ALEXANDRIA, VA – Starting a new business is always an exciting event in a soon-to-be entrepreneur’s life. Cafes and coffee shops are still a reliable variety of business that’s very straightforward conceptually. Before jumping straight in, however, there are a few considerations before starting your own coffee shop. Namely, it’s important to fully understand the costs associated with the business, having a long-term plan, and planning to serve more than coffee.
Assessing the Startup Costs
While it might not seem like it, coffee shops are quite expensive to not only start-up but also to run. The cost of a few quality roasters is enough to scare most people away. Besides this, you’ll also need a selection of brewing devices such as a large unit for the daily roast and potential individual French presses and pour-overs depending on the menu.
An espresso machine is also standard, plus the all-important grinder. Besides this and other miscellaneous restaurant tools, you’ll also need to plan ahead for the draw on electricity these machines require. Finally, paying for routine maintenance to keep your machines fine-tuned is all part of the coffee business. Needless to say, a complete funding plan is one of the bigger considerations before starting your own coffee shop.
Expanding Your Market Reach
Even if your coffee shop is wildly successful, chances are it’s in a very limited region with a finite number of possible sales each day. Fortunately, many opportunities exist to help take your coffee shop to the next level and become a much more stable venture. One common way cafes expand their brand is by crafting a line of items intended for commercial distribution.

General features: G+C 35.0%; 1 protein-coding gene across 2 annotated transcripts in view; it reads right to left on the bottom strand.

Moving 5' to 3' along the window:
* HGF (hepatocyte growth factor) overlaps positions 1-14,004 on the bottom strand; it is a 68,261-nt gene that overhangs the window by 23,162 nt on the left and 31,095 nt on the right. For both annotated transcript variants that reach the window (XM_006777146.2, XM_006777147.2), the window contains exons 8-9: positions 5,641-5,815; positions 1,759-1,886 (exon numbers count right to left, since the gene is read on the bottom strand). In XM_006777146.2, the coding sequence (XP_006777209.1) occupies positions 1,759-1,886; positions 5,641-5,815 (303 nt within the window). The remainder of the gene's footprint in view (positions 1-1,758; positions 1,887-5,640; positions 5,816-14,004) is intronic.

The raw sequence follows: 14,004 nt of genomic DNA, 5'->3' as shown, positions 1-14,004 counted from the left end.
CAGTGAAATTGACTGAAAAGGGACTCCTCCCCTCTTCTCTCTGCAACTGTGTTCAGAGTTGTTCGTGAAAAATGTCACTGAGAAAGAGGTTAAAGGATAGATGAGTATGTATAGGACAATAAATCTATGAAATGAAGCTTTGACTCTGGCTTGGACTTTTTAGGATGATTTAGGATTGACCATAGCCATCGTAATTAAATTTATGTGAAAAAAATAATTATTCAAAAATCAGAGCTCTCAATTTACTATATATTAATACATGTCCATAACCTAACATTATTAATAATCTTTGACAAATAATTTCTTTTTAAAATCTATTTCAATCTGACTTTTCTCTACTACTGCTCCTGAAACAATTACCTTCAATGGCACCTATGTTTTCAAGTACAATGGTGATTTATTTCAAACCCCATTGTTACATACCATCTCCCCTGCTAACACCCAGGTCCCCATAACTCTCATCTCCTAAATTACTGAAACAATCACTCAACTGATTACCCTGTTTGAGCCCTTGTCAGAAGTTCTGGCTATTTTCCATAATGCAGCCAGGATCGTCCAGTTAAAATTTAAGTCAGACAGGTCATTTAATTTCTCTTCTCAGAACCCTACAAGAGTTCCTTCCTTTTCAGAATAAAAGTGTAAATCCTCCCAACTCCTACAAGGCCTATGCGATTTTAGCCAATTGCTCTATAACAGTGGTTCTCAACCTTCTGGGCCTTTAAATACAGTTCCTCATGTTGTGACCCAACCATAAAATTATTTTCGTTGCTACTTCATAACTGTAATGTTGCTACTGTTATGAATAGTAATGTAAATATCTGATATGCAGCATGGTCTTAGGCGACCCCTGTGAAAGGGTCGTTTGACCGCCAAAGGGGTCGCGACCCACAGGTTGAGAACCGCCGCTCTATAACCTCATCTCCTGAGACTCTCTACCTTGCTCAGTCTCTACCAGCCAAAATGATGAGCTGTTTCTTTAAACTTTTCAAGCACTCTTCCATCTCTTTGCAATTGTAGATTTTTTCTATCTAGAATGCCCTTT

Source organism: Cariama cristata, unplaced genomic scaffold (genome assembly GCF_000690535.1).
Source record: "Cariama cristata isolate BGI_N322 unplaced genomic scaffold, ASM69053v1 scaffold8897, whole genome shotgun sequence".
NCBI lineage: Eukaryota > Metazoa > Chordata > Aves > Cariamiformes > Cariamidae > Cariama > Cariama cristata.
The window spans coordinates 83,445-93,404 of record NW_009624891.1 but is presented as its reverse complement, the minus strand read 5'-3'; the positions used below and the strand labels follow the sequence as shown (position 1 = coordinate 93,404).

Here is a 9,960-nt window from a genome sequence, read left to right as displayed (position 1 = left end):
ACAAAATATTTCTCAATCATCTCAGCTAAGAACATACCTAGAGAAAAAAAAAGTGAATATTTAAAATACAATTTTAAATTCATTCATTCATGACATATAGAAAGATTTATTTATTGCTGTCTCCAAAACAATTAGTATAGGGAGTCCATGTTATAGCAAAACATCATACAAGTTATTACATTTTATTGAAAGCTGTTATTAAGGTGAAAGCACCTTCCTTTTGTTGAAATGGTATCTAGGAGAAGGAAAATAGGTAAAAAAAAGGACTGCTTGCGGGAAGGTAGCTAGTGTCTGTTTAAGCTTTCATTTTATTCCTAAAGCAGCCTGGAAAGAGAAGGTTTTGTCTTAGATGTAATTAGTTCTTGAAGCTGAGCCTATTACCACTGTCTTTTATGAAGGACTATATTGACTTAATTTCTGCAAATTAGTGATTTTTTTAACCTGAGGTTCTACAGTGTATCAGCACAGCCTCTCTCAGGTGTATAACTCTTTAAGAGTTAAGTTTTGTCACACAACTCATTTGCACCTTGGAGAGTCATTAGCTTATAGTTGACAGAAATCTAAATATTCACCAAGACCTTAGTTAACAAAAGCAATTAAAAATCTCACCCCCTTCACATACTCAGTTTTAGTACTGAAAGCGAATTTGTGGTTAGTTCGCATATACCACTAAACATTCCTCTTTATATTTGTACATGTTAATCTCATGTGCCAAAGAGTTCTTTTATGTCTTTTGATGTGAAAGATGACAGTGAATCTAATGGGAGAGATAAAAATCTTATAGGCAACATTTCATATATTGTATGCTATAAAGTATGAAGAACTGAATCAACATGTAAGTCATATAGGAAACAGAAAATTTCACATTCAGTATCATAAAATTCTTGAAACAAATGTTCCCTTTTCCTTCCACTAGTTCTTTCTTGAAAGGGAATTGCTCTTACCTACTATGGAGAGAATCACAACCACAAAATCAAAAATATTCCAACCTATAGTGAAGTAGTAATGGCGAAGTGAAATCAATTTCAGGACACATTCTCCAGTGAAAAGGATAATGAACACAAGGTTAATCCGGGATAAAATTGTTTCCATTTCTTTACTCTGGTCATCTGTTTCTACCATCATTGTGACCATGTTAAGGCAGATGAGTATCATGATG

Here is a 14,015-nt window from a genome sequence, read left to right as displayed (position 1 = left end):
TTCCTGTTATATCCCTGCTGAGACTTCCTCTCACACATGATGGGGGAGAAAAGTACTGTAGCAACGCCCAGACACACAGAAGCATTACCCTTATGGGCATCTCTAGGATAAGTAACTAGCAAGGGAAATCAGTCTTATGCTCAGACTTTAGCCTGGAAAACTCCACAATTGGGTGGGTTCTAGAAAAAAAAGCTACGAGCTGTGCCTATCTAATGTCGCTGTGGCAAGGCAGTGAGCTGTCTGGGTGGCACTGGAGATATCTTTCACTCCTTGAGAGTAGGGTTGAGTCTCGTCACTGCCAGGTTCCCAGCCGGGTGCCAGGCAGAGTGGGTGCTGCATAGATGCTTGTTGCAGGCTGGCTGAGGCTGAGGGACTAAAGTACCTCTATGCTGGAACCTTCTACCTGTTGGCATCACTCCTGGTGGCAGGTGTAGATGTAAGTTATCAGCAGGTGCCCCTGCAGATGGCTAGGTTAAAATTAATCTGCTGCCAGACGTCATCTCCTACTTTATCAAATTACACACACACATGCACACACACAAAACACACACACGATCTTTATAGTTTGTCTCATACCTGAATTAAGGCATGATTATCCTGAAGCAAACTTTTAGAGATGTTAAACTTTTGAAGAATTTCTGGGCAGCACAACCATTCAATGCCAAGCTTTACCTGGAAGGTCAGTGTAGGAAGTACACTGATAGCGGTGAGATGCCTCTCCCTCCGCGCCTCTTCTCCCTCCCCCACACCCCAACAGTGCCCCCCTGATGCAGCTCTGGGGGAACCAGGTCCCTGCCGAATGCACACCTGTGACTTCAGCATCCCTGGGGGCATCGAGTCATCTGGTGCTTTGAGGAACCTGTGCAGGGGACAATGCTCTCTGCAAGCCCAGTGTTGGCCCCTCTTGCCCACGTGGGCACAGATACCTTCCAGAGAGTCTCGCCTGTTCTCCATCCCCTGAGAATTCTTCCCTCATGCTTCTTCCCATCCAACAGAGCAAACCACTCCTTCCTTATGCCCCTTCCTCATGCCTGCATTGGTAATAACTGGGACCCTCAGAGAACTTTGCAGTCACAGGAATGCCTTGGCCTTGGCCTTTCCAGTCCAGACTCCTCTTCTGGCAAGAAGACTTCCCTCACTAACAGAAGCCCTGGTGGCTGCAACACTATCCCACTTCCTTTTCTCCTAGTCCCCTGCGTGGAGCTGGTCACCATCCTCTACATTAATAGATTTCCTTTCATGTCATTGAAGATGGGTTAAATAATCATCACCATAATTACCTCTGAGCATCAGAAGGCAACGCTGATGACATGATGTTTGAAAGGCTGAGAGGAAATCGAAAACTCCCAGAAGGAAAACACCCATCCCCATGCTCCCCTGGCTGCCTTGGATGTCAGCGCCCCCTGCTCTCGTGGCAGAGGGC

In particular, shelf-stable cold brews turn up frequently on crowdfunded platforms and some even find their way onto retail shelves. Opening additional locations is another common way local coffee shops expand. Finally, there’s always the opportunity to build into an event venue and offer custom merchandise.
Planning a Complete Menu
The admirable logic of the businessperson with their head in the clouds is essentially, ‘I’ll make coffee (which I love) all day, ergo I will never work again.’ Sadly, that’s rarely how it works. For starters, the markup and demand on a plain cup of coffee are not really going to be enough to float an entire business.
Most coffee shops either have an extensive array of coffee products, a more diversified menu, or both. The fact of the matter is you’ll need to plan a complete menu to capture different needs as customers file in at different times. For instance, a simple selection of breakfast and lunch sandwiches is an effective model even name-brand coffee businesses rely on to bump sales.